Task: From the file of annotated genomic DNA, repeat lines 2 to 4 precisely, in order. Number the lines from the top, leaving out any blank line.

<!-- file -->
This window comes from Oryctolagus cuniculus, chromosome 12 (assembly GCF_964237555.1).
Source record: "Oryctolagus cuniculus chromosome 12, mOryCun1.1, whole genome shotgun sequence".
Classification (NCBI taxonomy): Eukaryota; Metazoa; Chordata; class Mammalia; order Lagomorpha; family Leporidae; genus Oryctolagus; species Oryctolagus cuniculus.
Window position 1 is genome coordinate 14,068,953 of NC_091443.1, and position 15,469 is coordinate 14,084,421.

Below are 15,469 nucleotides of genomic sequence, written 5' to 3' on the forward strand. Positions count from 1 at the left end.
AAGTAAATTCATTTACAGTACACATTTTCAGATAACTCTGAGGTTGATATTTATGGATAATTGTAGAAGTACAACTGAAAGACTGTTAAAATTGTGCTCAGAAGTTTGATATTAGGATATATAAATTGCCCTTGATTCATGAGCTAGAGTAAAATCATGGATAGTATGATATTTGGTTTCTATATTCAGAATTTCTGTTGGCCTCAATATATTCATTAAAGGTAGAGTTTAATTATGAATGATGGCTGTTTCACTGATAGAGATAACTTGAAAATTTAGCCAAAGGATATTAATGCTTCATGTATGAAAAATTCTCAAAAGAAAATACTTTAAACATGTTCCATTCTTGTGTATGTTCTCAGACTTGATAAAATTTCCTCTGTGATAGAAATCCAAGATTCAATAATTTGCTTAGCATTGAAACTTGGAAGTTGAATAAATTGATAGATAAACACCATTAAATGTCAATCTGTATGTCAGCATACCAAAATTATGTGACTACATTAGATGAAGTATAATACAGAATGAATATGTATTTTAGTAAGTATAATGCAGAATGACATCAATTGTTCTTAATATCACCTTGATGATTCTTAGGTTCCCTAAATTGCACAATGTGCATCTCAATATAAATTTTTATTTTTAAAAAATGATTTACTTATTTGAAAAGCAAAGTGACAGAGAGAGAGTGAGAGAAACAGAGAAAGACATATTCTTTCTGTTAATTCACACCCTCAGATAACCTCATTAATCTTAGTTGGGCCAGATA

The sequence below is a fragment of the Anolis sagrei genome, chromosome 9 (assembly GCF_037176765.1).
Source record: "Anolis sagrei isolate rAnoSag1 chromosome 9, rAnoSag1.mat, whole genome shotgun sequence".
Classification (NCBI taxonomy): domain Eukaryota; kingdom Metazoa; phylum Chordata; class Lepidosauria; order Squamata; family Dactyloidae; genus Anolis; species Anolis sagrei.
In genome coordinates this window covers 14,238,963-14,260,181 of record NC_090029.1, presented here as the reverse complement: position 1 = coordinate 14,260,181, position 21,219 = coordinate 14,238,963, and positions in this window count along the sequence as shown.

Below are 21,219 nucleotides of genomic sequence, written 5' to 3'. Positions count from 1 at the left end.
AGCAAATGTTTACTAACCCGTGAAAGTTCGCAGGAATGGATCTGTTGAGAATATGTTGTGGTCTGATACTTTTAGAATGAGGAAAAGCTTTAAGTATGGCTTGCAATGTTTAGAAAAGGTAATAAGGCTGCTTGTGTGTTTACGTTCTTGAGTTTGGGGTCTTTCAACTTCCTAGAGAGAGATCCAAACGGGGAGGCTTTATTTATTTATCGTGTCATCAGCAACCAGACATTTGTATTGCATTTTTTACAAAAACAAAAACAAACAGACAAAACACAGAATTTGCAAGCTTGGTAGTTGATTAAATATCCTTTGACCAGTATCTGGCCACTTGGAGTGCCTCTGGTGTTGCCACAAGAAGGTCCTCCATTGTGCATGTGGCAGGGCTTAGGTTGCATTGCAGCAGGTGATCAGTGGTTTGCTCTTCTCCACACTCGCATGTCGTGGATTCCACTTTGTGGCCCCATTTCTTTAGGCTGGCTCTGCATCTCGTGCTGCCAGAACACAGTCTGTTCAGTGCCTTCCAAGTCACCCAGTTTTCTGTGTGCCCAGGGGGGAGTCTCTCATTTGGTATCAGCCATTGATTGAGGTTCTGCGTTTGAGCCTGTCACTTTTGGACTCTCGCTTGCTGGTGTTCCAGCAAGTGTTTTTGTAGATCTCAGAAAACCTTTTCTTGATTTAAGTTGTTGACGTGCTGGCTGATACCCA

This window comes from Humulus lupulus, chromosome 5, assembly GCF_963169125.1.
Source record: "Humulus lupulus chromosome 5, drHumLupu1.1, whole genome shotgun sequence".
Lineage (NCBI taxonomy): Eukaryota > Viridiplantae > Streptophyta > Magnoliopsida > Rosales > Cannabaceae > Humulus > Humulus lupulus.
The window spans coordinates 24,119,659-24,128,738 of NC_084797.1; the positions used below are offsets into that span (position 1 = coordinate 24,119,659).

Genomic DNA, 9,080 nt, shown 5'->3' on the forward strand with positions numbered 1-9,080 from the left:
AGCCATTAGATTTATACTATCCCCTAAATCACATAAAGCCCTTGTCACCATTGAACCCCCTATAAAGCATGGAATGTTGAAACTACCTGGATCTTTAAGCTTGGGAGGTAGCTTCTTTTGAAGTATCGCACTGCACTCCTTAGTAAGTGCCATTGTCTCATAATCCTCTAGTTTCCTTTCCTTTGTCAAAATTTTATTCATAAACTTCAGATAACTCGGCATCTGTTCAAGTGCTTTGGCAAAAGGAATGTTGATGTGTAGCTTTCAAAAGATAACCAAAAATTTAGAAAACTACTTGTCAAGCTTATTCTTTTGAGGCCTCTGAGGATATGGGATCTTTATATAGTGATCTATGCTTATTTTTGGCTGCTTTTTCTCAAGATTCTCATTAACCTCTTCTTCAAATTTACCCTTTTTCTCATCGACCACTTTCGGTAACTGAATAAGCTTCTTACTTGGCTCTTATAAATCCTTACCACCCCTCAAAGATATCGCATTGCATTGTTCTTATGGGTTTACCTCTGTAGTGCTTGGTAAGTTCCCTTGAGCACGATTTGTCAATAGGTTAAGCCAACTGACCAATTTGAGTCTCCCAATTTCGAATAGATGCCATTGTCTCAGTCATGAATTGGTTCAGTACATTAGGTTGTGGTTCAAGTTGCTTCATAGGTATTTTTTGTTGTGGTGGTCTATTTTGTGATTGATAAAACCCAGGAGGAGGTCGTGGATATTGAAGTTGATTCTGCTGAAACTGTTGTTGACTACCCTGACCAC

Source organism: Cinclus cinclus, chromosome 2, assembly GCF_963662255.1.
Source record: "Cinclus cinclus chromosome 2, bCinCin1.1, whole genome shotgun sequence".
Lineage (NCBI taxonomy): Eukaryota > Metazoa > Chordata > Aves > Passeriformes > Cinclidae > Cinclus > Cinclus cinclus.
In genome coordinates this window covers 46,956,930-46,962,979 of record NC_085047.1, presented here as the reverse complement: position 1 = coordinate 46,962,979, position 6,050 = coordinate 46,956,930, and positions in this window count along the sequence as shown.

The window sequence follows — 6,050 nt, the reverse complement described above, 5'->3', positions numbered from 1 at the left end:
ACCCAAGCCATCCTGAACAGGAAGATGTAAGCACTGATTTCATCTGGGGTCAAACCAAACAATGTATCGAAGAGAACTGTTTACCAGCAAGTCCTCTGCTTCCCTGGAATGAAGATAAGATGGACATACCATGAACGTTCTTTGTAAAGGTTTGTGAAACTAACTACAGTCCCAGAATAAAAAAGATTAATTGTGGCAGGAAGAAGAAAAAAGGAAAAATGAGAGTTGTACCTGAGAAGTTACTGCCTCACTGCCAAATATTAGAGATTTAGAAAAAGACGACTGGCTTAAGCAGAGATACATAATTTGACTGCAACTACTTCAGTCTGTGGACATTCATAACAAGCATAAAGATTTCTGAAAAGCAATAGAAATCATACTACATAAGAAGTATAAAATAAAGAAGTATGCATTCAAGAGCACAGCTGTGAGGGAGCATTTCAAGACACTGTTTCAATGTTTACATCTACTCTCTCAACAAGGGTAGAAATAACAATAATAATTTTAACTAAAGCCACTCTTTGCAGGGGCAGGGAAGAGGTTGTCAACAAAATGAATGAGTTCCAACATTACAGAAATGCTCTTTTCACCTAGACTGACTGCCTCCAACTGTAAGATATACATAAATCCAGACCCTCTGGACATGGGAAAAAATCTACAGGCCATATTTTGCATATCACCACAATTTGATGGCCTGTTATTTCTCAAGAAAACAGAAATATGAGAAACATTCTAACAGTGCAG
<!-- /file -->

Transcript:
Source record: "Oryctolagus cuniculus chromosome 12, mOryCun1.1, whole genome shotgun sequence".
Classification (NCBI taxonomy): Eukaryota; Metazoa; Chordata; class Mammalia; order Lagomorpha; family Leporidae; genus Oryctolagus; species Oryctolagus cuniculus.
Window position 1 is genome coordinate 14,068,953 of NC_091443.1, and position 15,469 is coordinate 14,084,421.